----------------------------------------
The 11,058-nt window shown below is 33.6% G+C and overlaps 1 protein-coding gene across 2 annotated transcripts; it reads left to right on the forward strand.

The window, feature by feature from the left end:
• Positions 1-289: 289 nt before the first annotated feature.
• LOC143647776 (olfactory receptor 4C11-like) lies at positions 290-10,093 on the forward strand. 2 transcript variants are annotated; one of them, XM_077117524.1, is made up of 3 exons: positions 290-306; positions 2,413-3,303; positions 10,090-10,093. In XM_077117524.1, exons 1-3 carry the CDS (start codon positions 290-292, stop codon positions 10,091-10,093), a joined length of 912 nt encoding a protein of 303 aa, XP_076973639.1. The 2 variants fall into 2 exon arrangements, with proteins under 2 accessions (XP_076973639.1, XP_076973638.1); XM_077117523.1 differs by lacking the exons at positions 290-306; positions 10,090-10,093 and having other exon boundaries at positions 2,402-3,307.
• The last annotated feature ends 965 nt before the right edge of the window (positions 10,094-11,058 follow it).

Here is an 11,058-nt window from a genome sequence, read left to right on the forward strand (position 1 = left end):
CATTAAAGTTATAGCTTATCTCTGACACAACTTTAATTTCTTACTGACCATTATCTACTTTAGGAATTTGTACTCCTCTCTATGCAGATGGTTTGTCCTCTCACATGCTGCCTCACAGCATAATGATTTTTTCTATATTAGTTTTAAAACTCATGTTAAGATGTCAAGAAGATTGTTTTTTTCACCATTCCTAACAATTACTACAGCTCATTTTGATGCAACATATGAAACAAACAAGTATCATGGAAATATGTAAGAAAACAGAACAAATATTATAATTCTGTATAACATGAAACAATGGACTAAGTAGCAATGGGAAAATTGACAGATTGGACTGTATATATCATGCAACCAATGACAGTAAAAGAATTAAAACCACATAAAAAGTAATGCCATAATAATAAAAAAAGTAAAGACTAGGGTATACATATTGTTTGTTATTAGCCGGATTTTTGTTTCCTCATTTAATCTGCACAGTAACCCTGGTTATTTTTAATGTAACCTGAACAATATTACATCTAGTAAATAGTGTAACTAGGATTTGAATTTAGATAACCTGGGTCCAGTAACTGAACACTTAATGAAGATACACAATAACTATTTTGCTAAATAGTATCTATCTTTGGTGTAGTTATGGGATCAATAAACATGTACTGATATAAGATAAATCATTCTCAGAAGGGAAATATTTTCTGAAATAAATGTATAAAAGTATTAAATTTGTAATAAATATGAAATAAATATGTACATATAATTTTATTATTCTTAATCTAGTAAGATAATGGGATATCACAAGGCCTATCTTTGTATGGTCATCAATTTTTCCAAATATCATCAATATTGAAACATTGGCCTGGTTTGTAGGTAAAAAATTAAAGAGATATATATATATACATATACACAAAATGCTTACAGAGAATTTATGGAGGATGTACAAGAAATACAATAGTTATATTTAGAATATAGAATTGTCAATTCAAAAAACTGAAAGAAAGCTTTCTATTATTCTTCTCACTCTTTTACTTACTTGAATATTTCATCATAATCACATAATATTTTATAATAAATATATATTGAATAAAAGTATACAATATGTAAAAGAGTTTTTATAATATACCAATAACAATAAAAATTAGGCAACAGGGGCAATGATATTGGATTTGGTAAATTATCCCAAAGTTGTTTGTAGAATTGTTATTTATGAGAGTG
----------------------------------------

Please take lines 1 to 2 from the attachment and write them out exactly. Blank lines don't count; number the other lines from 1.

The 11,058-nt window shown below is 33.6% G+C and overlaps 1 protein-coding gene across 2 annotated transcripts; it reads left to right on the forward strand.

The window, feature by feature from the left end: